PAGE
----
I play sometimes to my technologies but they intimidate me and I don't play well with them. I've tried dozens of times now to record some originals from my CD on my phone so there is a visual archive, a physicality to the memories I am laying down.

The difference being made is, more than likely, that I am learning so much. Just as writing and the dad bloggers scene and crafting a novel and writing bad poems taught me so much about myself, singing and playing is doing it as well, if not better. Honestly, the guitar was my first teacher - besides books - to take me aside and whisper, "There's more, you know." I'd sort of forgotten how much the stories that only music can tell meant and mean to me.

So, short of one post, This Raised Sword, which I wrote in anger and profound sadness, I've been away from the keyboard, which I am sure is evident by the previous several paragraphs. There are a lot of pieces I've ideas for and one just needs to be done but, I keep shying away from it. Hell, before I started this I ironed six shirts just to avoid it. I'm weird like that. I know the voice is getting better, maybe this is a trial run, maybe...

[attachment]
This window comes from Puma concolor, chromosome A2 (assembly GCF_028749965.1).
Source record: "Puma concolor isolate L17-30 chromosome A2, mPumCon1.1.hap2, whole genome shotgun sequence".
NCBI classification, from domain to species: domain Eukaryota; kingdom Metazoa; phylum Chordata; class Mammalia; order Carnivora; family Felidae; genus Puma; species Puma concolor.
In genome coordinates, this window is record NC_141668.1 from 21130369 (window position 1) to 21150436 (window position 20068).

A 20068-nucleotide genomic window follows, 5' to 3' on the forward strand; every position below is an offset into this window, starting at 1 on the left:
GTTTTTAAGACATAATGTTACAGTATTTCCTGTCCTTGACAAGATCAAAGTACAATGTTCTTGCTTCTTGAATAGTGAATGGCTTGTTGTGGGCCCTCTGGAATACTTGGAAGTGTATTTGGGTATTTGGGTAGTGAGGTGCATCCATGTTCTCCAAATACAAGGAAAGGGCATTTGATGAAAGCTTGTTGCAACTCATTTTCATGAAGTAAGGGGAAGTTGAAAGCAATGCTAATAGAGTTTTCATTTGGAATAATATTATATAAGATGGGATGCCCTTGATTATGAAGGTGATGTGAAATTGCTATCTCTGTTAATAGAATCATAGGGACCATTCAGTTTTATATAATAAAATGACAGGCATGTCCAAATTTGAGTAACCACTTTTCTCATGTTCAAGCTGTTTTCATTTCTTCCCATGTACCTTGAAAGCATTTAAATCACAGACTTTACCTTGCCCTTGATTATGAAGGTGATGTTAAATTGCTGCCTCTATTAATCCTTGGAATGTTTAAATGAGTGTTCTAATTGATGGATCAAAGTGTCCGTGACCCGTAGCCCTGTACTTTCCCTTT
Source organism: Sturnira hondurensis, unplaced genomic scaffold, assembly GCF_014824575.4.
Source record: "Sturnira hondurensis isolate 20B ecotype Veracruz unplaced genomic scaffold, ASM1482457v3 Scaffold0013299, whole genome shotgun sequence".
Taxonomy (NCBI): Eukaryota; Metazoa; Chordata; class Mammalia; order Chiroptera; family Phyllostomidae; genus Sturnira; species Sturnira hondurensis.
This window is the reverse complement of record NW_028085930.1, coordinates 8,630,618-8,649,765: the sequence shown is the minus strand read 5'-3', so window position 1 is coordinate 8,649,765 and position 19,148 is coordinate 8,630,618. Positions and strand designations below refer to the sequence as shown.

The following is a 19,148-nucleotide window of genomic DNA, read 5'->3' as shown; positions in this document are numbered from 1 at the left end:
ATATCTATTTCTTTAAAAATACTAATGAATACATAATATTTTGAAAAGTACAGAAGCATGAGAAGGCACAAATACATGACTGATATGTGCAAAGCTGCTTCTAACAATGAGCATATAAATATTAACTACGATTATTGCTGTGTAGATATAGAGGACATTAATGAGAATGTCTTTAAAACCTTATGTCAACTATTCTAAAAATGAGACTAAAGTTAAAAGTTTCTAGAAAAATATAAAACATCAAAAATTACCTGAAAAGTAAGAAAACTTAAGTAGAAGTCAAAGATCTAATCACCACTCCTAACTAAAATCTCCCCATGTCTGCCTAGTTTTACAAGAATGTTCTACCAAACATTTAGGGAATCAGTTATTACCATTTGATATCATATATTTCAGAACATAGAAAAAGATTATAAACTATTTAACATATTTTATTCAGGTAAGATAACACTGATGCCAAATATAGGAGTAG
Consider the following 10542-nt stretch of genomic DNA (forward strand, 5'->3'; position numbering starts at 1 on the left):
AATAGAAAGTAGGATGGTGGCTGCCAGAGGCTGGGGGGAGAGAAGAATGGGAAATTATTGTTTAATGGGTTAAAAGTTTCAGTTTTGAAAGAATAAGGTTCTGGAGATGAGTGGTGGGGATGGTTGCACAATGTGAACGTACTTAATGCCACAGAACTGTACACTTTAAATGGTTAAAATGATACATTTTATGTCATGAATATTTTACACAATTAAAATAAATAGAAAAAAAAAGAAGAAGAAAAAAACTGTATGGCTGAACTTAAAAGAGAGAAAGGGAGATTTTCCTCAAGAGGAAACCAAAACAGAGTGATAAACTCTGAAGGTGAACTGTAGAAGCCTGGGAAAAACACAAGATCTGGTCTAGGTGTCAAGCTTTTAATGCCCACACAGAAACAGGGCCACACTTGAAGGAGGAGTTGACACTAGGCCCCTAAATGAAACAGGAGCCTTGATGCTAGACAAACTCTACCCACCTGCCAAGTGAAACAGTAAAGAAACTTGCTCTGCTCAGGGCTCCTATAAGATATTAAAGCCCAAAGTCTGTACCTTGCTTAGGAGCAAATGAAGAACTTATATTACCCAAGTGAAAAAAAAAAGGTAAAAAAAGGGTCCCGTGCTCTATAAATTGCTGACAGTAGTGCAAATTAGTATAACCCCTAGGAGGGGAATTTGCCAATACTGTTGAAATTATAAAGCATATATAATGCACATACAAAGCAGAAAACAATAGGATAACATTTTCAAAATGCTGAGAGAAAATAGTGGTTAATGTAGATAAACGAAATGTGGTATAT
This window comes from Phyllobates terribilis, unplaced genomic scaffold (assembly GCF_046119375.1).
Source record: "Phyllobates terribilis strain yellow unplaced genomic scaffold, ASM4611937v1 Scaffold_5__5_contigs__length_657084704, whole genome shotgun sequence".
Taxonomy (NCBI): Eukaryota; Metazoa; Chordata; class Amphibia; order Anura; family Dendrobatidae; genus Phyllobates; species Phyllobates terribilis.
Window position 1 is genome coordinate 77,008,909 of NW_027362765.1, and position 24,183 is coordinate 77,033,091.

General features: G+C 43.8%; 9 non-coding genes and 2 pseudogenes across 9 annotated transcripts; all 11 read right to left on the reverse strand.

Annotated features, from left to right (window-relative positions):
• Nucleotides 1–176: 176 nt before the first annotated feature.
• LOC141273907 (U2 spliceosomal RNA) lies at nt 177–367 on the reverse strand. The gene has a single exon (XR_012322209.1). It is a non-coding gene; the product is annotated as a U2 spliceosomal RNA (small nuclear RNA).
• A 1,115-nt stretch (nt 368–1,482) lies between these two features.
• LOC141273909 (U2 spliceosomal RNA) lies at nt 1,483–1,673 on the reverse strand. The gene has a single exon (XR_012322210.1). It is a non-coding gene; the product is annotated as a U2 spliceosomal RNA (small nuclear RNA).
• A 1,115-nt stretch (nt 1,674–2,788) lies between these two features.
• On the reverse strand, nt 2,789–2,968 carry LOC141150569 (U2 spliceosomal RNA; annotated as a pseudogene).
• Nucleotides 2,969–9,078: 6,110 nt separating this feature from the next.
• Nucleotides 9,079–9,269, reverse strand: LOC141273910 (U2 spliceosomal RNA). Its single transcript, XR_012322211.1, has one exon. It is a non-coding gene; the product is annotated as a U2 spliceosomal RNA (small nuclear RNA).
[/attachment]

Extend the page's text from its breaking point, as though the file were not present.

I am well. Thanks for asking. I've been, as I suppose is evident, introspective, which always leads people to ask if I'm alright. "Yes, yes, I'm fine. I just want to sit in the yard and drink and watch the years go by." Folks think that's a weird answer, I doubt you will.

I see your son is doing well and your attitude remains positive. Congrats on the temporary work, sometimes shrugging and saying "what the fuck" isn't the worst plan.

Peace to you, I'm still looking for mine, but, it's a great journey.

With best regards,


It's that damned arrow, that's where the stories are... and, I'm glad I finally figured out what that note was for.


I wrote the above in an email to my friend Brian Sorrell.  Ya'll know I don't usually use real names here, especially for the ancillary characters, except when I do.  Brian is a writer and a teacher and philosopher, he is a repairer of bikes and a changer of diapers - or nappies as he might say.  He is a weaver of intricate tales and an unraveler of simple ones.  He's smart and witty and fresh and, first and foremost for me, he is my friend.  He has a beautiful and compelling web presence on his blog, Write On.  Go there someday when you have some time and give it to him, his words are worthy of it, I promise.